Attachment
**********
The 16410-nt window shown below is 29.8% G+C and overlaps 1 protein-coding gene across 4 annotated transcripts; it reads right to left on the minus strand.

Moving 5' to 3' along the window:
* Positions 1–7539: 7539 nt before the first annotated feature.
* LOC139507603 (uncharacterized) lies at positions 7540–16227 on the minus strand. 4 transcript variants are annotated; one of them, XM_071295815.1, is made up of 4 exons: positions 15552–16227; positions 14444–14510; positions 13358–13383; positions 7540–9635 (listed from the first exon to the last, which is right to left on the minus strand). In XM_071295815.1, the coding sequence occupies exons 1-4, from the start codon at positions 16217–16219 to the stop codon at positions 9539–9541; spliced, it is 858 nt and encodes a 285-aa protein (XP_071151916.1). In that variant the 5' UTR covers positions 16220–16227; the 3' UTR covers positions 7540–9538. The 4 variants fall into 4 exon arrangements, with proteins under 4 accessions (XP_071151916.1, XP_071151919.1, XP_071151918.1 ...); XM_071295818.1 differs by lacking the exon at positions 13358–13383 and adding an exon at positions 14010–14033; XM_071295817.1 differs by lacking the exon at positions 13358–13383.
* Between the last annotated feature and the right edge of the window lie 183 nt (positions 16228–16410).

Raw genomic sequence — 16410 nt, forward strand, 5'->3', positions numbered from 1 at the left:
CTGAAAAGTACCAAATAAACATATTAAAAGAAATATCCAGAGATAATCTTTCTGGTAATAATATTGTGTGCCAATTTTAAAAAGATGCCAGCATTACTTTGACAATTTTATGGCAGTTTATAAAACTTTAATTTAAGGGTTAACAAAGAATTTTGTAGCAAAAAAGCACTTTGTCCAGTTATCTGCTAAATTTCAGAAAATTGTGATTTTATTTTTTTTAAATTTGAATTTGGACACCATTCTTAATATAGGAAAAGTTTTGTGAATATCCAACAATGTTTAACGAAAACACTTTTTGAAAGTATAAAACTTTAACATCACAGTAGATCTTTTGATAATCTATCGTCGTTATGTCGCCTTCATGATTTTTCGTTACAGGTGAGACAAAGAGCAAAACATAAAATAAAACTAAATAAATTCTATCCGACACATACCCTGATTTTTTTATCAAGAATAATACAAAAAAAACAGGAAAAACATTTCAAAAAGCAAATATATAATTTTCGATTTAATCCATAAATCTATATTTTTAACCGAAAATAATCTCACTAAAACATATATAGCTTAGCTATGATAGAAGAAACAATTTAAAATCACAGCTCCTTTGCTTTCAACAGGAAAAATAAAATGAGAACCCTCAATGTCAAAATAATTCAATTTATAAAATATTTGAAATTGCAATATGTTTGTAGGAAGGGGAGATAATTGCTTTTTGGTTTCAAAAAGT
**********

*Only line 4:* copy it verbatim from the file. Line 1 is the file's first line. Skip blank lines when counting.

* LOC139507603 (uncharacterized) lies at positions 7540–16227 on the minus strand. 4 transcript variants are annotated; one of them, XM_071295815.1, is made up of 4 exons: positions 15552–16227; positions 14444–14510; positions 13358–13383; positions 7540–9635 (listed from the first exon to the last, which is right to left on the minus strand). In XM_071295815.1, the coding sequence occupies exons 1-4, from the start codon at positions 16217–16219 to the stop codon at positions 9539–9541; spliced, it is 858 nt and encodes a 285-aa protein (XP_071151916.1). In that variant the 5' UTR covers positions 16220–16227; the 3' UTR covers positions 7540–9538. The 4 variants fall into 4 exon arrangements, with proteins under 4 accessions (XP_071151916.1, XP_071151919.1, XP_071151918.1 ...); XM_071295818.1 differs by lacking the exon at positions 13358–13383 and adding an exon at positions 14010–14033; XM_071295817.1 differs by lacking the exon at positions 13358–13383.